Quaranthings: 5 classic & young adult novels to read for the rainy day
By Jimcy Labio
While social distancing drags on, Hong Kong has been under a hefty amount of rainy days, which means getting out to enjoy the sun has been a rarity. Luckily, the rainy days usually make for the best bed weather, which means snuggling in your favorite blanket with hot cocoa and a good book. Not being able to physically travel shouldn't stop our minds from traveling not only the different corners of the world, but in time and beyond imagination as well. For fellow bookworms, here are five reads you can easily get through on a rainy day - not too stressful of a read, but nonetheless every bit as insightful, meaningful, and impactful (especially to the heart). All selections also come with a quote right off the page that might just convince you to give it a try or re-read!
The Little Prince by Antoine de Saint-Exupéry
A tale-as-old-as-time classic, The Little Prince is a great read year-round. The story follows a pilot who crash-landed in a desert and meets a curious little boy, who asks him for a drawing of a sheep. From there, the pilot and little prince forge an unlikely bond and friendship as the little prince shares the planets he visited and the adults he met. If you've already enjoyed the little prince's adventures and antics, re-reading the piece will leave you discovering new depths of the fable's elements.
"And now here is my secret, a very simple secret: It is only with the heart that one can see rightly; what is essential is invisible to the eye."
― Antoine de Saint-Exupéry, The Little Prince
Lord of the flies by William Golding
William Golding's bleak satire tells the journey and experiences of shipwrecked boys on an uninhabited island, and goes as far as showing the realities of what young boys can be capable of. Boys ranging from 6-13 years of age- all strangers to each other - find themselves basking under the island sun with no adults telling them what to do, but this surreal joy eventually turns to fear as shadows and unforeseen threats in the jungle loom in the night. If you want to further work on your classic novels list, this is also a great book to get you started.
"Maybe there is a beast… maybe it's only us."
― William Golding, Lord of the Flies
The Dark Artifices by Cassandra Clare
For fantasy-loving bookworms, Cassandra Clare is one of the genre's best-selling authors with her Mortal Instruments series which was also adapted on the big and small screen. Her latest completed trilogy, The Dark Artifices, are also worth the read. The books take place after the Mortal Instruments Series (Post-Dark War), with the plot centering on the Blackthorns and Carstairs. It's a world of nephilims, demons, and angels. PS. The books provide enough context when referring to events that happened in the Mortal Instruments, so the series isn't necessarily a prerequisite to enjoy The Dark Artifices.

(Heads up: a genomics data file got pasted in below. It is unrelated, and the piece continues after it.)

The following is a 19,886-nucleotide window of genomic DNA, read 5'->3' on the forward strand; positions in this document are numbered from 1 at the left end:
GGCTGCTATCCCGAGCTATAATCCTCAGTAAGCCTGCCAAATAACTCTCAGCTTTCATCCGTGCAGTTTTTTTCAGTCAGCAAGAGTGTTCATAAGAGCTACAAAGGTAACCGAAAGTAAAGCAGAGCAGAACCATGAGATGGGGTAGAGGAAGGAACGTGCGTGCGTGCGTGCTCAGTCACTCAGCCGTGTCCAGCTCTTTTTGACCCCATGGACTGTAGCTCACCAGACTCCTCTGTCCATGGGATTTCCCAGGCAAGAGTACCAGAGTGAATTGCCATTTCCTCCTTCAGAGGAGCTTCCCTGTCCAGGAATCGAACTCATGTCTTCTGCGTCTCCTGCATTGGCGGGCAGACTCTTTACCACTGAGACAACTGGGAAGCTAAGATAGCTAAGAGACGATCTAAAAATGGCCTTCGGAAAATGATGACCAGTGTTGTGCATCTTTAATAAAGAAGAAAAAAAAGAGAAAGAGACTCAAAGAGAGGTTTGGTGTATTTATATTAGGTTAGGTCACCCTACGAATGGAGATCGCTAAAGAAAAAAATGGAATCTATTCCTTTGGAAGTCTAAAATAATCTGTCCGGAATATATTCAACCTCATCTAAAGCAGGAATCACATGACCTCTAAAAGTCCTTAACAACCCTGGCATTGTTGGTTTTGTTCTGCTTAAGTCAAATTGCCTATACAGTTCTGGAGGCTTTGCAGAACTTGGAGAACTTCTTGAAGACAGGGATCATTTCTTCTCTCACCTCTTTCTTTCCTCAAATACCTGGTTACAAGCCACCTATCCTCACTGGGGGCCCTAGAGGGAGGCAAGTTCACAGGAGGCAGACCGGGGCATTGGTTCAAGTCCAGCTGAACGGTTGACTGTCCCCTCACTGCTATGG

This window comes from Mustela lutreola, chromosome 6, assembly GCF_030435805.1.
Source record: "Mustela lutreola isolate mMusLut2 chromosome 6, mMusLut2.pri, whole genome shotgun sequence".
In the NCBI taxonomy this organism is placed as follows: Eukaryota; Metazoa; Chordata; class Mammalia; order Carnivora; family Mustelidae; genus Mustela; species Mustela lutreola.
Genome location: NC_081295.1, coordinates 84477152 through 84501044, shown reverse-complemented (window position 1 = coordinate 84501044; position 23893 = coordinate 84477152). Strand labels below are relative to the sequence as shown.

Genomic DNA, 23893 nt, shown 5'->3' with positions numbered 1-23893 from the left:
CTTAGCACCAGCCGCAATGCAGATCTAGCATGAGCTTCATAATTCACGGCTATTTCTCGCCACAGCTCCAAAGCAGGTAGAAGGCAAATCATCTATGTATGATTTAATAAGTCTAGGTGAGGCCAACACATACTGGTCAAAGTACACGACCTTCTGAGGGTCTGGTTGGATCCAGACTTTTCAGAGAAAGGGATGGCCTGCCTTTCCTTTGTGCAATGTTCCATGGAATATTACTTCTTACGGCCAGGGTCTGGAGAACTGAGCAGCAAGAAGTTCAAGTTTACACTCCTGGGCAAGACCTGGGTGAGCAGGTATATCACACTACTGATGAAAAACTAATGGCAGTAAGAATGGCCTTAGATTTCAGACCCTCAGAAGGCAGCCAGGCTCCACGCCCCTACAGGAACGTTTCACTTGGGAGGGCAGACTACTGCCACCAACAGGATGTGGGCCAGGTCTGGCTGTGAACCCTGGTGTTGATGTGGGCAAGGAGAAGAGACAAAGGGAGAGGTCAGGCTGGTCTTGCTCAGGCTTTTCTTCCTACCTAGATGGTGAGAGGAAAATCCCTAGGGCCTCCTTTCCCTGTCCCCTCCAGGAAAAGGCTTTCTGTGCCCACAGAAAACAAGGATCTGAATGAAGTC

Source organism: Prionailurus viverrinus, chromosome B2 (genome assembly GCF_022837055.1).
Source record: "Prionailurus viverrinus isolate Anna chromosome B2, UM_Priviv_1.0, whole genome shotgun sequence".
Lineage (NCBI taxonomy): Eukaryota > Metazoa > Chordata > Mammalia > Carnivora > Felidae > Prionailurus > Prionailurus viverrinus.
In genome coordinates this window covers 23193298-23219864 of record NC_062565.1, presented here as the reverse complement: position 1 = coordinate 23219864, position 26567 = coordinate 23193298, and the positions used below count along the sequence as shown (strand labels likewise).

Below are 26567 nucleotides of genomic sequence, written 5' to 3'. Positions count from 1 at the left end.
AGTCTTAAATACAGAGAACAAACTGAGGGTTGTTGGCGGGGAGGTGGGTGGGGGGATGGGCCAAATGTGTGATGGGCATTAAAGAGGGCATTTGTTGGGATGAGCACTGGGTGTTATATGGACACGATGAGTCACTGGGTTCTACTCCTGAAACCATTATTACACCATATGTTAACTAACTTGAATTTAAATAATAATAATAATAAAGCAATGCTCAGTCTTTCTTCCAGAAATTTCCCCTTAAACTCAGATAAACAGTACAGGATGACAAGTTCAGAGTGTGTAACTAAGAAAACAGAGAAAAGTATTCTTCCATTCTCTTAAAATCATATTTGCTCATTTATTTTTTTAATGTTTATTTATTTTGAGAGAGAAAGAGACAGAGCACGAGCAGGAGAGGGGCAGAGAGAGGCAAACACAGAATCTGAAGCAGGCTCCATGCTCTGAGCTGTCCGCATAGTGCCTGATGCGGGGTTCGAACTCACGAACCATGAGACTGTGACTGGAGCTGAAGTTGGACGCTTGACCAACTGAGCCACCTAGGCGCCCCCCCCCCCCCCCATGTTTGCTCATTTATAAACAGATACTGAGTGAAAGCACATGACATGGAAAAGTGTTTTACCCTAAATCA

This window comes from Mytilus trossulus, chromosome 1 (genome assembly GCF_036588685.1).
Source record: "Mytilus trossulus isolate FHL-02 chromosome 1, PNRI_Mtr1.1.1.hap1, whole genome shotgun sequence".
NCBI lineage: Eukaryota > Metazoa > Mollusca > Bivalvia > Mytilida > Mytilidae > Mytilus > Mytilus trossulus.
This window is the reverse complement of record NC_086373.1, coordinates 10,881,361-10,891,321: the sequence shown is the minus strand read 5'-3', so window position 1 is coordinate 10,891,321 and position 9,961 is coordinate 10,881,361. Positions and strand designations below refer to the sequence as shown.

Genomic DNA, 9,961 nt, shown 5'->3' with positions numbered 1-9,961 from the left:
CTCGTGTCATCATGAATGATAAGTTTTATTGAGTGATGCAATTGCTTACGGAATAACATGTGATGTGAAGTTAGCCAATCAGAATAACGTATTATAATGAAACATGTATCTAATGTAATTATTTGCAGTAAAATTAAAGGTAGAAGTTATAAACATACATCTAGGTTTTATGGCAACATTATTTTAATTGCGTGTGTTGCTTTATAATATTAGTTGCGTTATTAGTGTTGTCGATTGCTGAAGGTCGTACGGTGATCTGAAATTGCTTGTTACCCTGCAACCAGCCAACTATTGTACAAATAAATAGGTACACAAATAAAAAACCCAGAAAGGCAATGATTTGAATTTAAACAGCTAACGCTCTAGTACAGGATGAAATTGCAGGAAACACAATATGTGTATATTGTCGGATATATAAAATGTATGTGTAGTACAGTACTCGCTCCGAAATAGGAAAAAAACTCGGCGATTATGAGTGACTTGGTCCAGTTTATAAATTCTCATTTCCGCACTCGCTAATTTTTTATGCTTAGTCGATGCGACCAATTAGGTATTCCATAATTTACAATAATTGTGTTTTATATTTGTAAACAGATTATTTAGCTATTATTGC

"There is truth in stories," said Arthur. "There is truth in one of your paintings, boy or in a sunset or a couplet from Homer. Fiction is truth, even if it is not a fact. If you believe only in facts and forget stories, your brain will live, but your heart will die."
― Cassandra Clare, The Dark Artifices: Lord of Shadows
Eleanor and Park by Rainbow Rowell
An unconventional love story, this novel introduces two very different and intricate characters who formed a touching friendship which eventually evolved into star-crossed lovers. It is also Rowell's debut novel in the young adult genre. Eleanor is tenth grade's new student with red hair dressed in men's clothes and unusual accessories, which meant her appearance stood out as "big and awkward." She meets Park Sheridan on the bus to school. It's a tale of comic books, 80's music, and lots of mixtapes, but also tackles the thematic issues of abuse, poverty, and racism.
"Eleanor was right. She never looked nice. She looked like art, and art wasn't supposed to look nice; it was supposed to make you feel something."
― Rainbow Rowell, Eleanor & Park
The Realm of Possibility by David Levithan
As with all of Levithan's prose, The Realm of Possibility is a collection of short poems - in free verse - told by 20 narrators. It's a young adult novel that will give your bookworm heart a light, yet meaningful read as the narrators turn into unforgettable voices that echo the halls of high school. Some anecdotes express unrequited feelings, seemingly happy relationships, friends, enemies, same-gendered love interests, and many more. This book will make you fall for all the unique voices and make you relive all the quirkiness that comes with coming-of-age experiences.
"The word I think of is precarious. I am struck by how precarious it all is. How the things that hold us are only as strong as the faith we have in them."
― David Levithan, The Realm of Possibility
Take your pick and enjoy the day getting lost in the story! Got another favorite book of yours in mind? Say it in the comments and we'll add it to our book-it list!
Jimcy tells stories of "Home Kong" in the eyes of a non-local. Outside the 9-5, she can be found exploring with friends, trying something artsy, or randomly bopping to a tune.